THE LINGO: Silhouettes
– Ball gown : Exuding a timeless air of romance, this dress boasts a very full skirt that springs from a fitted waist and tends to flatter tall,slim brides who want to highlight their curves. The style is also more often than not favoured by women who wish to hide their tummy or backside. Petite brides should avoid this style as they tend to get lost in all the fabric.
– A-line/Princess: Admired for its clean lines and soft yet angular form, this subdued variation of the ball gown features a slightly tapered waist that gives way to a gentle A-shaped skirt. Flattering to most body types actually unlike the first- so ladies, if you’ve got an hourglass figure, you’re full-figured, petite or tall, this style would definitely fit right – it is a popular choice.
– Empire: The high-waist dress, sought after for its more periodic look, features a straight column or A-line skirt that flaws from just below the bust line. The design enhances a small chest and detracts from a thick or high waist.
– Slip dress: Designed with spaghetti straps, a low cut neckline( typically a scoop or v-neck) and unembellished fabric, this style is usually chosen by brides who want to make a quiet yet elegant statement. The silhouette is best for tall, slim brides who want to show off delicate curves.
– Sheath: This straight modern-looking comes in a little at the waist before hitting the floor in one elegant, sleek column. The silhouette flatters both tall and petite brides, whose figures are more on the slender side. For the petite brides, simpler is better, so heavy detailing and embellishment should really be avoided. A low neckline would enhance a small chest.
Nigerian brides have really upped their game in the type of bridal attire they purchase or have sewn these days. Stunning brides everywhere. take a look at some of the stunning ones I’ve selected for your viewing pleasure.
DID YOU KNOW?
Did know that Nigerian women are sewing white blouse and long skirts with gele as their bridal attire on their special day? Non Muslim brides that is. It has to be all white of course or ivory but if you want to be more daring and unconventional then silver and champagne are winners too. This would only make more of a statement if worn on the white wedding day.
THE LINGO: Veils
– Blusher: This style falls over the bride’s face,extending below her chin but no farther than her shoulder/waist. After the ceremony, the veil can be flipped back over the headpiece or detached altogether. The blusher is often attached to a longer veil that tails down the back of the bride’s head and gown.
– Flyaway: Grazing the shoulders, this veil is the perfect accompaniment for a dress with a detailed back that you don’t want covered up. Its multiple layers can be attached to a headpiece or held in place with combs.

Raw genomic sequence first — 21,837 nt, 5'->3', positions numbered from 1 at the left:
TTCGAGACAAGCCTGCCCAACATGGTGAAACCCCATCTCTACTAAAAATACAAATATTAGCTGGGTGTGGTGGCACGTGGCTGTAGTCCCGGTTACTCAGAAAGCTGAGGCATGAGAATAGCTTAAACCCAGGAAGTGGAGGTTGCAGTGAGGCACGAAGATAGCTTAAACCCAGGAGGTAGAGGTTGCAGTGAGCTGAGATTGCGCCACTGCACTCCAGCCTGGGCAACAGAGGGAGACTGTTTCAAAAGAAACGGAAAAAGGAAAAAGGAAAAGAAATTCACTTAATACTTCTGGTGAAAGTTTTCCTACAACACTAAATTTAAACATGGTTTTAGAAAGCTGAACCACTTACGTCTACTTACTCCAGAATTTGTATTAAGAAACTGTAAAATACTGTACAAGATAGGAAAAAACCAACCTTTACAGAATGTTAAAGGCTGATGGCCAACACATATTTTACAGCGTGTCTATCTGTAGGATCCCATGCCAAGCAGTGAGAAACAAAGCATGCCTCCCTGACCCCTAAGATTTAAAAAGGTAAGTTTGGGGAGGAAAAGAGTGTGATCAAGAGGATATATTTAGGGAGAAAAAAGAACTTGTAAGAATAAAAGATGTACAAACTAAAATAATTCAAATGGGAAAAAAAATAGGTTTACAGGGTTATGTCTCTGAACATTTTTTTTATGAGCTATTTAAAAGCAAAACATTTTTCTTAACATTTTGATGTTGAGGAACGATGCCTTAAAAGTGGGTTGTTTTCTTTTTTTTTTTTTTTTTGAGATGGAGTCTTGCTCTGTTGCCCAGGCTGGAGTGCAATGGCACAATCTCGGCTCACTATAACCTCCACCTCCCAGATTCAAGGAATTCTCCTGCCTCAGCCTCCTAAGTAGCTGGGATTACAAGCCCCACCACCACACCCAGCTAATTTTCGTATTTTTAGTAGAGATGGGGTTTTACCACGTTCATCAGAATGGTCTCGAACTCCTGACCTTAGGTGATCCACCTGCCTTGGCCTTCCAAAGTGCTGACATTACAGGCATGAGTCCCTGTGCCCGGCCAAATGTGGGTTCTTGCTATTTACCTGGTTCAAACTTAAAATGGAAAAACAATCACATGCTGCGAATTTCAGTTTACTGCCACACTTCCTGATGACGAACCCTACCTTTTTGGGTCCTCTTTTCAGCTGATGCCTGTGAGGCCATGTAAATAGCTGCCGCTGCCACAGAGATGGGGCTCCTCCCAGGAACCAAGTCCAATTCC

– Elbow: Multiple layers of fabric are usually used to fashion this type of veil, which extends to the bride’s elbows. The length makes thuis veil quite versatile- suitable for any kind of gown actually, formal or informal.
– Fingertip: Typically made from only a few layers of fabric, this style extends to the bride’s fingertips when her arms are resting at her sides. Flattering on tall brides.
– Ballerina: Also referred to as ballet-length, this style varies in extent, falling anywhere between the bride’s knees and her ankles. It can be paired with a formal and informal gown.
– Chapel: Like the chapel train, this wispy veil grazes the floor, extending a bit more than two yards from the headpiece. Its length makes it one of the more formal styles. Fitting on every height.
– Cathedral: The most dramatic and formal style, this veil, which flows three and a half yards more from a headpiece or crown, is often paired with an equally amazing gown. Because of the vast amount of fabric, the bride who wears this type of veil will require assistance from her attendants. I myself think that this is the most elegant of them all.Plus you don’t get more drama than the cathedral veil *wink wink*
– Bouffant: This raised, pouf style was the height of fashion in the 1950s. Today’s versions tend to be more streamlined and subdued than that of yesteryear and are no longer worn with a headpiece.
– Mantilla: Loose in structure and draped over the bride’s head like a scarf, this veil is worn without a headpiece and is typically edged in lace. Quite beautiful actually.
DON’T FORGET THE TINY DETAILS
Pretty Decoration: Veils can be decorated with crystals, pearls, beading or lace. Choose a veil with a decoration that enhances your dress, not stealing focus from it. For example, a laced veil can be paired with a lace dress.
The Edging: This is the outside trim of the veil. Some styles are simple, just with a raw edge or piping whereas some others are bordered with lace, beading and other pretty elements to add extra interests.
The Colour: Your veil can match your wedding dress in colour to give you a perfectly balanced look. These days it’s possible to find veils in ivory, champagne, cream and lots of other colours you might require.